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News from the University of Regensburg

Women in Data Science

1 June 2023

Women in Data Science (WiDS) is an international conference format that provides a platform and networking opportunities for established female scholars, experts, and early career researchers with excellent work in the field of Data Science and AI. On May 25, WiDS Regensburg took place for the third time with more than 140 participants in the Vielberth building of the University of Regensburg. The conference offered insight into where and how industry and research are currently using machine learning and data science, and how they will do so in the future. Among the central topics of the conference were trust in artificial intelligence and the discussion of technological advances in the context of legal regulations.

"The number of participants was not only significantly high but remained high throughout the day," says Professor Dr. Udo Kruschwitz, Chair of Information Science and member of the Faculty of Computer Science and Data Science (FIDS) at the University of Regensburg. The diverse program combined both research and practical application: "Particularly intense discussions took place after the talk on OpenAI/ChatGPT by Anupma Raj (Microsoft). The poster presentations were also full of interaction."

Among the early career scholars from the University of Regensburg who presented their research findings were Nicole Schönwerth and Tina Emmert (Physical-Digital Affordances Group, Media Informatics), who presented their research on "How Do Users Like Their Tangibles? An Exploration of Interaction Techniques for Data Transfer with Everyday Objects." Credit / all pictures: Julia Dragan/UR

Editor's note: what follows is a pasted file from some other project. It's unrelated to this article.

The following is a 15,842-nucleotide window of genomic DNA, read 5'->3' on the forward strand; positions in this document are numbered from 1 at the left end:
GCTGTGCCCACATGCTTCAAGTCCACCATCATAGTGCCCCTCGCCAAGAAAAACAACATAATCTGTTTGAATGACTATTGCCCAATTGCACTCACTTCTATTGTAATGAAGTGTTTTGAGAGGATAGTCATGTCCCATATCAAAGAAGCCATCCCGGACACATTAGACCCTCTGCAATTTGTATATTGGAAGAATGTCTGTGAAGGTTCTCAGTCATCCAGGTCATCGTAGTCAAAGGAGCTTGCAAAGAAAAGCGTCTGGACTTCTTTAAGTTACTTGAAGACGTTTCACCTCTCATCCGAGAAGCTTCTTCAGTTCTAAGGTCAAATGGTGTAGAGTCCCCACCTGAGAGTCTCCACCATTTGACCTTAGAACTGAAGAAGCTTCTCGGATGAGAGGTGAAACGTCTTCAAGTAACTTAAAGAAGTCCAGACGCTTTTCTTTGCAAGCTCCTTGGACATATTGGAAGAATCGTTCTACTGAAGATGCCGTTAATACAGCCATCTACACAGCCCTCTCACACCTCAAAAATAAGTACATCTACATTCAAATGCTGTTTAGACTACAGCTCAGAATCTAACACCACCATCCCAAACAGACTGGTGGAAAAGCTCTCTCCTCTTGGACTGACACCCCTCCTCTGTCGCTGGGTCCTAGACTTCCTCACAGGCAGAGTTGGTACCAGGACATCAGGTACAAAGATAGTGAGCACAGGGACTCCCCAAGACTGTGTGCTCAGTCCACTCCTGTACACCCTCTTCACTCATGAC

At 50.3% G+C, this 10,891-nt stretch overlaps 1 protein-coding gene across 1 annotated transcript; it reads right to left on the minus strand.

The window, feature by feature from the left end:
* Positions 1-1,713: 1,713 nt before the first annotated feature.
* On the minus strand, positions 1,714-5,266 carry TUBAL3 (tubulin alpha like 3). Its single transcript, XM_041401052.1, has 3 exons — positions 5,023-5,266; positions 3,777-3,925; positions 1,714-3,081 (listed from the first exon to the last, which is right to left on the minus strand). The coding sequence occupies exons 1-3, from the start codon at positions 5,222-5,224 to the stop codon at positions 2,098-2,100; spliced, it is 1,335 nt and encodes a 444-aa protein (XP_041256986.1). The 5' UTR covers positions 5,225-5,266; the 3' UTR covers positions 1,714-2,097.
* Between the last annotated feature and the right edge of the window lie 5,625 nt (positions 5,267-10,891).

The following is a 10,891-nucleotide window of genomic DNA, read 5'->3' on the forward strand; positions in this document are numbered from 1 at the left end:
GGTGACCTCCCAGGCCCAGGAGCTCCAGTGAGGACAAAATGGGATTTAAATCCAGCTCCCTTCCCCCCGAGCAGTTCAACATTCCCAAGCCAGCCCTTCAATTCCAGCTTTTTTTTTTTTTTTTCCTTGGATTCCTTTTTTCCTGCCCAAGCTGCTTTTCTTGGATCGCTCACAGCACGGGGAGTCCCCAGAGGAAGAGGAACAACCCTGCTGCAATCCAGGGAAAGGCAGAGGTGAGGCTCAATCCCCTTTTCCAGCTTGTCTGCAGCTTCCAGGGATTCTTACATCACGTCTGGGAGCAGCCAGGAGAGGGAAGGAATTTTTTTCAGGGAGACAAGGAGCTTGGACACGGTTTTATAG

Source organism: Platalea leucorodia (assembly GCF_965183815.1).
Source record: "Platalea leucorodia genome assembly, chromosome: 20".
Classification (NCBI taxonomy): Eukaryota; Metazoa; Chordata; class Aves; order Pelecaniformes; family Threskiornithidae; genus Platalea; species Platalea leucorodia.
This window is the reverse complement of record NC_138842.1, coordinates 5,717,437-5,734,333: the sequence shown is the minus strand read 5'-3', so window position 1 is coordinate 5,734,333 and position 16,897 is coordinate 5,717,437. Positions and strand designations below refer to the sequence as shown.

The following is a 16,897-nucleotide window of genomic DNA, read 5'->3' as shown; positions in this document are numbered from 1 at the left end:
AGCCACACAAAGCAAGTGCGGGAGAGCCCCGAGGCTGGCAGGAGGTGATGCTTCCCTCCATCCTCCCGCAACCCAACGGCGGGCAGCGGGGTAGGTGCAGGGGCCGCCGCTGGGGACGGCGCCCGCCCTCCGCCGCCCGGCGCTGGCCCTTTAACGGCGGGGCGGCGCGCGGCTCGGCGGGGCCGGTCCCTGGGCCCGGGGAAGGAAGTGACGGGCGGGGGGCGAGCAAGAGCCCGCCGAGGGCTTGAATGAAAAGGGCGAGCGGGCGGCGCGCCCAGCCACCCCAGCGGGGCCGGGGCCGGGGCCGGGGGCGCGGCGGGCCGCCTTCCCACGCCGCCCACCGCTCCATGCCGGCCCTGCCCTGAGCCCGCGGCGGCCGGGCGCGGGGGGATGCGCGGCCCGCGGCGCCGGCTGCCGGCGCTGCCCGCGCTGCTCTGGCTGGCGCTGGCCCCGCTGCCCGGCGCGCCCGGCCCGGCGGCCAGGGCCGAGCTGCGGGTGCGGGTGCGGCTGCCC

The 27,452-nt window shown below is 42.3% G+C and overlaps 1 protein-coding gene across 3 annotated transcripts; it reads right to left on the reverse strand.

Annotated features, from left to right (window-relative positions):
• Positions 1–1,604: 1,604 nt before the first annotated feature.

Tonghe Zhuang explained her research on "Spatiotemporal representations of observed actions using time-resolved EEG and fMRI." She is a doctoral student at the Department of Cognitive Neuroscience of Professor Dr. Angelika Lingnau,
Dean of Research at UR’s Faculty of Human Sciences.

"WiDS offers early career scholars a unique opportunity to present their research to a broader audience, to be inspired by other women in Data Science, and to make important contacts at the same time," sums up Professor Dr. Lingnau.

Zuzanna Kabulska  , is a PhD student with Professor Dr. Lingnau, presented her project "Decoding Action Categories from Brain Activity and Connectivity Patterns."

A joint research project of the Chair of Cognitive Neuroscience and the Chair of Information Science was presented by Katharina Spannruft: "Exploring Corticle representations of (non) credible websites - an EEG pilot study".

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